Sunday, February 28, 2010

0 Recipe #78: Pomegranate Muffins

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This recipe is a variation on the The "Delicious, Everything-But-The-Kitchen-Sink" Oatmeal, Nut, & Fruit Muffins/Bread recipe I posted a while back. It contains no flour, sugar, or butter, & still tastes delicious. You don't even need to add salt, because the recipe calls for baking soda, which provides enough sodium/salty flavor. :)

The secret to moist, naturally sweet tasting muffins is the addition of juice & bananas. :) This is a trick I learned from my paternal grandmother. (She usually chose OJ for hers.) And boy, could she bake!


Pomegranate Muffins

Ingredients:
1 banana, mashed
1/2 tsp. baking soda
1 large egg
1-2 Tbsp. freshly-squeezed lime or lemon juice
1 c. pomegranate juice
1 Tbsp fresh orange (or lemon) zest
3 c. oats, ground into oat flour
1 tsp. baking powder
2 tsp cinnamon
1-2 tsp. ground ginger, or to taste
1/4 tsp cardamom
1/4 tsp clove
1/4 tsp allspice
1/2 c. pecans &/or walnuts
1 c. fresh pomegranate seeds (roughly about 1-2 pomegranates)
extra virgin coconut oil, for coating the pan

Directions: Prepare pomegranate: Score the fresh pomegranates & submerge them, one at a time, in a large bowl of water. Break open pomegranate underwater to free the seeds.  The seed sacs (also called arils) will sink to the bottom of the bowl & the membrane will float to the top. Sieve & put the seeds in a separate bowl. Reserve 1 cup pomegranate seeds & set aside. (Refrigerate or freeze remaining seeds for future use in another recipe.)

Preheat oven to 350°F. In a medium-sized bowl, mash together banana & baking soda with a fork & set aside. In an electric mixer, mix together remaining wet ingredients (egg, lime or lemon juice, pomegranate juice, & zest) on a high speed until ingredients are well combined; mixture should be fluffy & frothy. Then, turn down mixer to medium speed, add in mashed banana mixture & whisk together until just combined. Don't overmix batter or dough will become gluey, making a dense, hard bread. (There should still be banana lumps in the mixture; be careful not to purée bananas or bread will not become as light & fluffy as it should during the baking process.) Turn off mixer & set aside.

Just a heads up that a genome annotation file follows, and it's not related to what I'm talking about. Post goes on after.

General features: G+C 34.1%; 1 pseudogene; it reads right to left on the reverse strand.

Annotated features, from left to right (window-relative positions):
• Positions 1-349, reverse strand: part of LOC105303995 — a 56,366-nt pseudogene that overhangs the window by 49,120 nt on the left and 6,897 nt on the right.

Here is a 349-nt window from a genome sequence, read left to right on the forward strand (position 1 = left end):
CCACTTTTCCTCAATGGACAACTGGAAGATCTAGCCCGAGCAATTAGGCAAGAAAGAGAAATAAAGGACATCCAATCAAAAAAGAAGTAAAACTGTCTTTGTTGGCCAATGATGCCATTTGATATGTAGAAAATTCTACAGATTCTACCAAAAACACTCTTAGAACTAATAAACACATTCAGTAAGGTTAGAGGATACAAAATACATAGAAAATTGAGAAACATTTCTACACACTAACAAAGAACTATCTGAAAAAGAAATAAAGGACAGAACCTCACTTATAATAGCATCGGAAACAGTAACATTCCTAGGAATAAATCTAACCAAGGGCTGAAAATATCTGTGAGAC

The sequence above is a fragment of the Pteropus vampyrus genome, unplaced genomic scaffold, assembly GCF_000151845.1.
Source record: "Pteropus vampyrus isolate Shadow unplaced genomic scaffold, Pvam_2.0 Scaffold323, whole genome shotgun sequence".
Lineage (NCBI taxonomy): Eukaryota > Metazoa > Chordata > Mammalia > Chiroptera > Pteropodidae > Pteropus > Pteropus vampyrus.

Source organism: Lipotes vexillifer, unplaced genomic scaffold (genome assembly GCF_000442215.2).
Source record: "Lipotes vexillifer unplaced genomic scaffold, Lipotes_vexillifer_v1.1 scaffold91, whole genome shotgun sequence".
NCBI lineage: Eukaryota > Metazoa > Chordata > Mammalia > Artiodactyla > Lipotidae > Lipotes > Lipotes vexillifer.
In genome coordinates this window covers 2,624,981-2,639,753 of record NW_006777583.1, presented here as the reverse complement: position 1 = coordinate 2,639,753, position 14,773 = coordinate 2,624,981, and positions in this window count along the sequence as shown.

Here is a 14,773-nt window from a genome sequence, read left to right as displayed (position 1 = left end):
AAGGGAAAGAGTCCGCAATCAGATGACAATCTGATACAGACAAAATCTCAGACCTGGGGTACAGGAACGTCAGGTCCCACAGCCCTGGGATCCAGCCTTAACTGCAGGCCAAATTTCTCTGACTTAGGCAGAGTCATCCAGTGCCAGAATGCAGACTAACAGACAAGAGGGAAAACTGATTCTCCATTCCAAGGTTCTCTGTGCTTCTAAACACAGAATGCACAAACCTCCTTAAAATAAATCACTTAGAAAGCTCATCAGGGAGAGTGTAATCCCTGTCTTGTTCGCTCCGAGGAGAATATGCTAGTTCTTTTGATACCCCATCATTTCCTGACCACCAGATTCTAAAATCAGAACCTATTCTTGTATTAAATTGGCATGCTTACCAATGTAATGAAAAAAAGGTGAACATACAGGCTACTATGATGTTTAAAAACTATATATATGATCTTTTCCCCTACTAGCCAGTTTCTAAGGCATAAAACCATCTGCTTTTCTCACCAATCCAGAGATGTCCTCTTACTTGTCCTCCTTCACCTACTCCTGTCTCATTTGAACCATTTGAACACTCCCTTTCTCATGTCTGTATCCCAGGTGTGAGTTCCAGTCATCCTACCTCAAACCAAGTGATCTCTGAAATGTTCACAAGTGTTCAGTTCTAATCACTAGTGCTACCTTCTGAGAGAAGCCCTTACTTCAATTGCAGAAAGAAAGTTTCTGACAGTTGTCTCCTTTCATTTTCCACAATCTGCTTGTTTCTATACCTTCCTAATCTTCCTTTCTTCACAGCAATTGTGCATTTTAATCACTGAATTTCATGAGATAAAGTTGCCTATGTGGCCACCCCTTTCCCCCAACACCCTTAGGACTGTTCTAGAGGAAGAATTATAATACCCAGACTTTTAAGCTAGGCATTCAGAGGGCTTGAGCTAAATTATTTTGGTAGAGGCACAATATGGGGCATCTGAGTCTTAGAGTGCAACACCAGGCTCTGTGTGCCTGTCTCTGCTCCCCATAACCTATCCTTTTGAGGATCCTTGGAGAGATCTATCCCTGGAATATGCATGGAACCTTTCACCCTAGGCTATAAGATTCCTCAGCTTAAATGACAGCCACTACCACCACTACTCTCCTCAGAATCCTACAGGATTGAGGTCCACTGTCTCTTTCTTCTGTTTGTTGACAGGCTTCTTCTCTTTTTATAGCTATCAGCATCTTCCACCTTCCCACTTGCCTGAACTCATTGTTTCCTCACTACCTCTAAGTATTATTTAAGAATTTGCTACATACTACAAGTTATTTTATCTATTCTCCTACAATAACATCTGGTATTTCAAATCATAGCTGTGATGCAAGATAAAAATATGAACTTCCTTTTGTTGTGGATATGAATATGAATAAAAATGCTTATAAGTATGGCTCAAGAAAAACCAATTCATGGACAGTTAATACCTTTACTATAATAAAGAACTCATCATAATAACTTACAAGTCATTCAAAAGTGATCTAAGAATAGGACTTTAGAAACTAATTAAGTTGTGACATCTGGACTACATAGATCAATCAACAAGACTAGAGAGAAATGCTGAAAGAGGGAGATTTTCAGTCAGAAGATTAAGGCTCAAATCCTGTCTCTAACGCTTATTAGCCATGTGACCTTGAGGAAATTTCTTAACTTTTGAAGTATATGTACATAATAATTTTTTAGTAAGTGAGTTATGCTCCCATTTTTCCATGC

Next, sift together all remaining dry ingredients (oat flour, baking powder, cinnamon, ginger, cardamom, clove, & allspice), minus the nuts & pomegranate seeds, into a separate, large bowl. This is a very important step. Do NOT skip it; it will help to further aerate the ingredients. Transfer wet ingredients from mixing bowl to this bowl & gently fold the wet ingredients into the dry (i.e., this is called the muffin method) until just combined. Bubbles should start to appear in the mixture, which is an indication that the baking soda & baking powder are reacting with the wet ingredients. Fold in nuts & pomegranate seeds, & mix only until the fruit & nuts have been evenly distributed, which should only take a few seconds. Do not over-mix the batter or the softer fruits (i.e., the pomegranate seeds) are likely to burst; this recipe tastes better when the arils of the pomegranate are consumed whole.  Immediately pour the batter into a 12-cup muffin tray that's been coated with coconut oil, & bake for 23-25 minutes, or until top turns golden brown. Test with a fork for doneness; if fork pulls out easily without any batter on it, then it's ready. Let cool for about 10 minutes before removing from pan. Serve, preferably warm, & enjoy!

Chef's Notes: Depending on the thickness & height of your muffin mixture, & also your elevation level, the muffins may take more or less time to bake. To be on the safe side, continually check the oven while the mixture is baking to ensure your muffins don't burn. Test occasionally with a toothpick or fork to see if it's ready; if the utensil comes out clean, i.e., without any ingredients stuck to it, you know it's probably ready. You can also cut into it with a knife to check its progress.

Make sure to remove the muffins from the muffin pan soon after cooking, so they don't stick to pan. (Believe me, I've made this mistake before; you don't want to have to employ a large catapult to heave out the ingredients, or be scraping out the pan until next Tuesday.)

When I make this recipe in large amounts, I usually bake it in a sheet cake pan, cut it up into bars, & just leave it in the fridge (in a plastic/Ziploc bag or in a bowl covered with plastic wrap or foil) to nibble on whenever breakfast or snack time rolls around. Breakfast-bar-sized portions are about 4 oz., while snack-sized portions are about 2 oz.

Let me know how your version of this recipe turns out! Would love to hear what other ingredients you've tried using for muffins or banana bread type recipes.  I look forward to hearing your comments & suggestions! Thanks & Bon Appétit!

-C

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